One approach to treat intracranial aneurysms is to use stent-like flow diverters to create thrombogenesis conditions in the aneurysm with minimal sack manipulation. Ninety percent of IA’s occur at a bifurcation, potentially in the vicinity of smaller branches. Therefore, the devices need to be flexible for easy deliverability and porous enough to avoid adjacent arterial branches occlusion, which could cause additional strokes. One of the simple Uniform Flow Diverters (UFD) being used in restricted human cases, while effective in some sidewall IA’s, is inappropriate for usage with bifurcation aneurysms. We have been heavily involved in a research projects to investigate, develop and optimize the design of a new Asymmetric Flow Diverter (AFD), for treatment of bifurcation IA’s without the short-comings associated with current uniform flow diverting stents. The new device would consist of a low-porosity region which will cover only the aneurysm neck, to effectively divert the flow. The rest of the device will be high-porosity to reduce the chance of blockage of adjacent arteries. We treated in-vitro and in-vivo bifurcation IA’s models using the new AFDs, and studied the flow changes in the aneurysm dome and in the adjacent branches.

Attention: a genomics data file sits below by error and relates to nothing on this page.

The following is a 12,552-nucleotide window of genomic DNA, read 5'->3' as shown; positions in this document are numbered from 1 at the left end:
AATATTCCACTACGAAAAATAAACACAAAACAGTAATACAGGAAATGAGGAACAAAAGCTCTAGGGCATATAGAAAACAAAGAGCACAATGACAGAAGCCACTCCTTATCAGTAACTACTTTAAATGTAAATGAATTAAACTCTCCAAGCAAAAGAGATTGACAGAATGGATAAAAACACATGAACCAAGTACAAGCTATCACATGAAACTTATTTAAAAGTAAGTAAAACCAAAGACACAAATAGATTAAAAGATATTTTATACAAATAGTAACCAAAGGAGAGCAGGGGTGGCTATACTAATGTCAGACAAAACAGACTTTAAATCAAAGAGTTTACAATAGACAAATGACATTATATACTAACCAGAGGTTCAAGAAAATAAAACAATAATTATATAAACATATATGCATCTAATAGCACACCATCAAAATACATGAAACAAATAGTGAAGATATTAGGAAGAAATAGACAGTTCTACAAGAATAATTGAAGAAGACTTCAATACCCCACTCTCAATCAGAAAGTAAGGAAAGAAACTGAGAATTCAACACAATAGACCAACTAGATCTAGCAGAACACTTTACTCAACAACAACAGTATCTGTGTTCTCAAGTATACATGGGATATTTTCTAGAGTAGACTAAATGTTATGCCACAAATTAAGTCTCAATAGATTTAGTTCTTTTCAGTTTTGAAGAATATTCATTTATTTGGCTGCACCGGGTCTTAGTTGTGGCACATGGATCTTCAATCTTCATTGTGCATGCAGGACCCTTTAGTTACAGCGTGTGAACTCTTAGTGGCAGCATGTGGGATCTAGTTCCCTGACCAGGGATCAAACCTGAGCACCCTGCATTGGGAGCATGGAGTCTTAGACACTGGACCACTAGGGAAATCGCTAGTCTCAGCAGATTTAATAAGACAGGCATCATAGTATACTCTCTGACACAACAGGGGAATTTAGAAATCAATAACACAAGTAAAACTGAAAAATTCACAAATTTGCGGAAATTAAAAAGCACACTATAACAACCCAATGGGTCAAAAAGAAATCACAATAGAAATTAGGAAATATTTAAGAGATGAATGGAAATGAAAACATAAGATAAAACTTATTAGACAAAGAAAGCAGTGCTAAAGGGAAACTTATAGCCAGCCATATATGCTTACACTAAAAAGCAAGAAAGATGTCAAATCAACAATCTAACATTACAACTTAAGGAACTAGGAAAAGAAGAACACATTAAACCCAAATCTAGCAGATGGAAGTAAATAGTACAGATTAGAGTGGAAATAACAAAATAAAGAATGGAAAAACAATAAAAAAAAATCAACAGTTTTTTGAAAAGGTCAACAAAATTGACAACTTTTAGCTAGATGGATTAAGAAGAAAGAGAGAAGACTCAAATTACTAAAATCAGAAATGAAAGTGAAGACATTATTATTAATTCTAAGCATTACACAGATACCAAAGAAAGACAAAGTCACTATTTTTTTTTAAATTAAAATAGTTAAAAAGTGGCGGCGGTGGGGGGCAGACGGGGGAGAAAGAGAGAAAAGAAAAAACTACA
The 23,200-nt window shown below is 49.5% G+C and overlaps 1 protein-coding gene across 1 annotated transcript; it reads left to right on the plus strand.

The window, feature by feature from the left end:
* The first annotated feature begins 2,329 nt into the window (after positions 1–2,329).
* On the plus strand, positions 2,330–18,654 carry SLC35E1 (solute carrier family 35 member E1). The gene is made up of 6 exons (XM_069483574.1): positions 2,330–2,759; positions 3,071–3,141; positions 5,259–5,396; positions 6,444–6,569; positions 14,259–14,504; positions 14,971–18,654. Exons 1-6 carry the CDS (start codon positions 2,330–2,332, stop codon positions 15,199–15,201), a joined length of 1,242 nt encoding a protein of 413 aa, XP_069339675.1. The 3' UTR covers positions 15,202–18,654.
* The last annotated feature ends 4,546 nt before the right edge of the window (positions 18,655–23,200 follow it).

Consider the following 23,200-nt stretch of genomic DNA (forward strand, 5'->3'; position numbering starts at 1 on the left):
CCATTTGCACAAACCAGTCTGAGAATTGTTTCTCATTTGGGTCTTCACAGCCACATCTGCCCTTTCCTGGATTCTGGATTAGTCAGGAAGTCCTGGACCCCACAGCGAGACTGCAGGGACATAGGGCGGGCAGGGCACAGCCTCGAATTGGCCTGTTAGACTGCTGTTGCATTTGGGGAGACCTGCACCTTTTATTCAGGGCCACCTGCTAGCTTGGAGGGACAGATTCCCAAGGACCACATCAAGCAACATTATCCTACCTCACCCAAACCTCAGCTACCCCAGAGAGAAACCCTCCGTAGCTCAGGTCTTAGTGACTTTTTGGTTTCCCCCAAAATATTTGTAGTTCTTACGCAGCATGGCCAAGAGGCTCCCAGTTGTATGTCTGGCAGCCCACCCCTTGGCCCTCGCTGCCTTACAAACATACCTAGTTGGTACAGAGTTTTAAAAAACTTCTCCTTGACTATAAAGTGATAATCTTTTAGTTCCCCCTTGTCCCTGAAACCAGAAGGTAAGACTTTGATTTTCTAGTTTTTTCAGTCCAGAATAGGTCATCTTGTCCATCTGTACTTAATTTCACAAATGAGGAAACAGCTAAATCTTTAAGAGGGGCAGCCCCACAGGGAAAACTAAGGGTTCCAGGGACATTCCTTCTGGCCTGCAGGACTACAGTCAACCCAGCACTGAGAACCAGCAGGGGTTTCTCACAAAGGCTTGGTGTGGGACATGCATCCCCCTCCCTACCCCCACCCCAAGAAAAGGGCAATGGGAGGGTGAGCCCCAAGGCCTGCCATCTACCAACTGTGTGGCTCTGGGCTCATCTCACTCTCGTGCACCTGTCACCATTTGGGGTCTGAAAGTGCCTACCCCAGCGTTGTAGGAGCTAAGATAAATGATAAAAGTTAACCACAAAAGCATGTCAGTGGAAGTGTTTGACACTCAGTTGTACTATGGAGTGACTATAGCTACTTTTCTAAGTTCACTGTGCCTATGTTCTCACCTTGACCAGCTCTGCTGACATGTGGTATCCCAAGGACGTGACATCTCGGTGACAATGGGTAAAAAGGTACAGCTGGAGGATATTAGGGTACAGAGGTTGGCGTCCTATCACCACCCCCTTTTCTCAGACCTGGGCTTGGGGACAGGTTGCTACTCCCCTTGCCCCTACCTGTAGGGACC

Left/above photo: A−C, Self-expanding Asymmetric Flow Diverter devices. Upper: Photographs of the 3 types of these stents. Lower: Angiograms showing deployment of types A and B. Type A contains a sleeve (PTFE patch) approximately 4–5 mm wide covering the central part of the stent; types B and C have a patch covering only a given stent region. Types A and B have a closed-cell structure, whereas type C has an open-cell structure. In the photographs, black arrows indicate the platinum markers used to guide the stents during the procedure and dotted arrows indicate the marker position not visible in photographs.